Chloroprene or natural rubber and other synthetic latices such as
Nitrile are particularly suitable for the production of very complex
shapes in small and medium quantities, although larger volumes can
be produced. However the techniques and materials are more expensive
than PVC dip moulding and consequently, the processes should only
be considered when the particular properties of Chloroprene or Natural
Rubber are required.
Chloroprene dip mouldings, tested against BS 903, show the following
properties. Normal BS softness is 100 and wall thicknesses can be
between 0.1mm and 2mm.
Low cost Latex Dip Moulding is the answer for producing complex
shapes which are expensive if made by any other process.
Since 1995 we are certified by ISO 9002.
with plasticised PVC
The elastic characteristic of Chloroprene is one of the main differences
when compared with PVC and this is important where, for instance,
a product has to be considerably stretched during fitting. The high
elongation at break and low modulus are also beneficial in such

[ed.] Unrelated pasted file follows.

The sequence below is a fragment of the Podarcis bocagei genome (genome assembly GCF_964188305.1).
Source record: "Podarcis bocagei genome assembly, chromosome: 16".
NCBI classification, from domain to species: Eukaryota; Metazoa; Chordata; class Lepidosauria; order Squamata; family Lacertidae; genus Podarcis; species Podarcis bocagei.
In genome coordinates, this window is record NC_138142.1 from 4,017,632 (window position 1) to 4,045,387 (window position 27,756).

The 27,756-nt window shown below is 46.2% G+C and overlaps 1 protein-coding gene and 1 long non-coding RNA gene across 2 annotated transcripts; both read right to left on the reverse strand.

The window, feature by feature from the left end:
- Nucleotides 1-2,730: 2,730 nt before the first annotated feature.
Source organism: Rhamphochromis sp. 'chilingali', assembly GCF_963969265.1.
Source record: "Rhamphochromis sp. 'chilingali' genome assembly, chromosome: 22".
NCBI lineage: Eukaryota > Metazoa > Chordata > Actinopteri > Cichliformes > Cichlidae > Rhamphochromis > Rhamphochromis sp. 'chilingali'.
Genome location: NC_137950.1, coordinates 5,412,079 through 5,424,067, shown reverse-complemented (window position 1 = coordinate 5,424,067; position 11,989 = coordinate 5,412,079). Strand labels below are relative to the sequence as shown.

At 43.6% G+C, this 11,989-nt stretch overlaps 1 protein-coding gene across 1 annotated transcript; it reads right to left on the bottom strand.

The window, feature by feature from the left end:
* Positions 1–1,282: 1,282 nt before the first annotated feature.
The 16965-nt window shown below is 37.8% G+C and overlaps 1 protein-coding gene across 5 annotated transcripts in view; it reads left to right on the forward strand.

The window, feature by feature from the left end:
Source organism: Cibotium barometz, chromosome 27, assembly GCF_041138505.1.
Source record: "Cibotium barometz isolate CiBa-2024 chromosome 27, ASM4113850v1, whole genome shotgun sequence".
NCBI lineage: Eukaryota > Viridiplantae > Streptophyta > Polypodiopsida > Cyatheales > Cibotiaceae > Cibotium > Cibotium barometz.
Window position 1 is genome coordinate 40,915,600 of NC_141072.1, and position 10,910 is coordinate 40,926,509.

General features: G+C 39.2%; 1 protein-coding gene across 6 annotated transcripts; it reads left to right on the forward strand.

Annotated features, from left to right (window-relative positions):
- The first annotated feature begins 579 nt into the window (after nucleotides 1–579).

The permanent set of Chloroprene is lower than PVC and this is important
where, for example, the elasticity of the moulding is required to
secure it to another component.
Chloroprene has generally higher solvent resistance than PVC, particularly
to aliphatic hydrocarbons such as petrol. It can also be used at
higher temperatures and in the range -40°C to +100°C shows
less variation in properties. Prolonged exposure to high temperatures,
however, would result in ageing problems.
Most mouldings are matt black, colours are available if required.
It is not possible to produce gloss finishes or semi-rigid mouldings.
Comparison with natural rubber
The properties of mouldings made from the two materials are similar,
although Chloroprene has better ageing and weathering characteristics
with high resistance to ozone cracking, uv irradiation and oxidation.